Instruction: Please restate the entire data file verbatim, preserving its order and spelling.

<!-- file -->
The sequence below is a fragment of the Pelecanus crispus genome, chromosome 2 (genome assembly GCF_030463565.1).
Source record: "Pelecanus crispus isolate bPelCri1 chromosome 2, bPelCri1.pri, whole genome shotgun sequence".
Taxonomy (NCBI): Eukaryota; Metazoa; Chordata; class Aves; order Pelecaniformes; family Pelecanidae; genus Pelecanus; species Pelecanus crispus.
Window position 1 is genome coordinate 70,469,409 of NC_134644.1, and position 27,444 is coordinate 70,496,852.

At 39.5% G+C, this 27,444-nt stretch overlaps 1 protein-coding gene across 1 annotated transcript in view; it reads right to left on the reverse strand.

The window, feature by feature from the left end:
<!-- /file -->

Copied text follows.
The sequence below is a fragment of the Pelecanus crispus genome, chromosome 2 (genome assembly GCF_030463565.1).
Source record: "Pelecanus crispus isolate bPelCri1 chromosome 2, bPelCri1.pri, whole genome shotgun sequence".
Taxonomy (NCBI): Eukaryota; Metazoa; Chordata; class Aves; order Pelecaniformes; family Pelecanidae; genus Pelecanus; species Pelecanus crispus.
Window position 1 is genome coordinate 70,469,409 of NC_134644.1, and position 27,444 is coordinate 70,496,852.

At 39.5% G+C, this 27,444-nt stretch overlaps 1 protein-coding gene across 1 annotated transcript in view; it reads right to left on the reverse strand.

The window, feature by feature from the left end: